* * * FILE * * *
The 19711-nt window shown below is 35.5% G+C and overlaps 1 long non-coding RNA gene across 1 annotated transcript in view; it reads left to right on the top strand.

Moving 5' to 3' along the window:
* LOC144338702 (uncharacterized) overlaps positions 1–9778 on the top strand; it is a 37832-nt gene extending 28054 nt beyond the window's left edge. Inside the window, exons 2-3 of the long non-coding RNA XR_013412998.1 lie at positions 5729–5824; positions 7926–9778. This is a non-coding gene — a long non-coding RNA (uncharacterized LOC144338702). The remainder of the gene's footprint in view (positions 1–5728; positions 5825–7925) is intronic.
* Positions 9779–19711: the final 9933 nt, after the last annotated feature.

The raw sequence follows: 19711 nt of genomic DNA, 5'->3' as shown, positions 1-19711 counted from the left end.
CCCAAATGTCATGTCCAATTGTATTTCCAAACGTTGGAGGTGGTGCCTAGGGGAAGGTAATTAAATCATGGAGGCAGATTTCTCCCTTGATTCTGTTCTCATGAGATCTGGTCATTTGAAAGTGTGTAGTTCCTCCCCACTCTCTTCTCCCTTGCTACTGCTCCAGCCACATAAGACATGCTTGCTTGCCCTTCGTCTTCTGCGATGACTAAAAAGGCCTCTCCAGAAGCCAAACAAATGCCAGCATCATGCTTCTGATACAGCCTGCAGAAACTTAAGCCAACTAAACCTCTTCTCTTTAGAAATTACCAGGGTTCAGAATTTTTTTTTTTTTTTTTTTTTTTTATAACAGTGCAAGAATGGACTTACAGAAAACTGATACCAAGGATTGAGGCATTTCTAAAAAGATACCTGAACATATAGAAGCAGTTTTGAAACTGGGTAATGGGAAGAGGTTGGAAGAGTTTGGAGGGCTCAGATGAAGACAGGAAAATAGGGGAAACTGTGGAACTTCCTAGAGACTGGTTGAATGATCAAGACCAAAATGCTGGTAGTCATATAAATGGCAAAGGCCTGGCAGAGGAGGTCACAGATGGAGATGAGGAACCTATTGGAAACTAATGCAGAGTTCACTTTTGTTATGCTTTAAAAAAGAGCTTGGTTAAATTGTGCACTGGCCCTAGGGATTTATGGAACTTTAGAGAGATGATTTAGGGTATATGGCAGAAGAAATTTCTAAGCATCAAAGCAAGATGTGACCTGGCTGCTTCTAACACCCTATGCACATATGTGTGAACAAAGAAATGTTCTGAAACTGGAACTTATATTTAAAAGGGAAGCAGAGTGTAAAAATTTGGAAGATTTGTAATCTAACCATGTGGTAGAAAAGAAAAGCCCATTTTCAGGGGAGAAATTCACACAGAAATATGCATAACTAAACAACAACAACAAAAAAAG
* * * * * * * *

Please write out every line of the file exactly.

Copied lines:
The 19711-nt window shown below is 35.5% G+C and overlaps 1 long non-coding RNA gene across 1 annotated transcript in view; it reads left to right on the top strand.

Moving 5' to 3' along the window:
* LOC144338702 (uncharacterized) overlaps positions 1–9778 on the top strand; it is a 37832-nt gene extending 28054 nt beyond the window's left edge. Inside the window, exons 2-3 of the long non-coding RNA XR_013412998.1 lie at positions 5729–5824; positions 7926–9778. This is a non-coding gene — a long non-coding RNA (uncharacterized LOC144338702). The remainder of the gene's footprint in view (positions 1–5728; positions 5825–7925) is intronic.
* Positions 9779–19711: the final 9933 nt, after the last annotated feature.

The raw sequence follows: 19711 nt of genomic DNA, 5'->3' as shown, positions 1-19711 counted from the left end.
CCCAAATGTCATGTCCAATTGTATTTCCAAACGTTGGAGGTGGTGCCTAGGGGAAGGTAATTAAATCATGGAGGCAGATTTCTCCCTTGATTCTGTTCTCATGAGATCTGGTCATTTGAAAGTGTGTAGTTCCTCCCCACTCTCTTCTCCCTTGCTACTGCTCCAGCCACATAAGACATGCTTGCTTGCCCTTCGTCTTCTGCGATGACTAAAAAGGCCTCTCCAGAAGCCAAACAAATGCCAGCATCATGCTTCTGATACAGCCTGCAGAAACTTAAGCCAACTAAACCTCTTCTCTTTAGAAATTACCAGGGTTCAGAATTTTTTTTTTTTTTTTTTTTTTTTATAACAGTGCAAGAATGGACTTACAGAAAACTGATACCAAGGATTGAGGCATTTCTAAAAAGATACCTGAACATATAGAAGCAGTTTTGAAACTGGGTAATGGGAAGAGGTTGGAAGAGTTTGGAGGGCTCAGATGAAGACAGGAAAATAGGGGAAACTGTGGAACTTCCTAGAGACTGGTTGAATGATCAAGACCAAAATGCTGGTAGTCATATAAATGGCAAAGGCCTGGCAGAGGAGGTCACAGATGGAGATGAGGAACCTATTGGAAACTAATGCAGAGTTCACTTTTGTTATGCTTTAAAAAAGAGCTTGGTTAAATTGTGCACTGGCCCTAGGGATTTATGGAACTTTAGAGAGATGATTTAGGGTATATGGCAGAAGAAATTTCTAAGCATCAAAGCAAGATGTGACCTGGCTGCTTCTAACACCCTATGCACATATGTGTGAACAAAGAAATGTTCTGAAACTGGAACTTATATTTAAAAGGGAAGCAGAGTGTAAAAATTTGGAAGATTTGTAATCTAACCATGTGGTAGAAAAGAAAAGCCCATTTTCAGGGGAGAAATTCACACAGAAATATGCATAACTAAACAACAACAACAAAAAAAG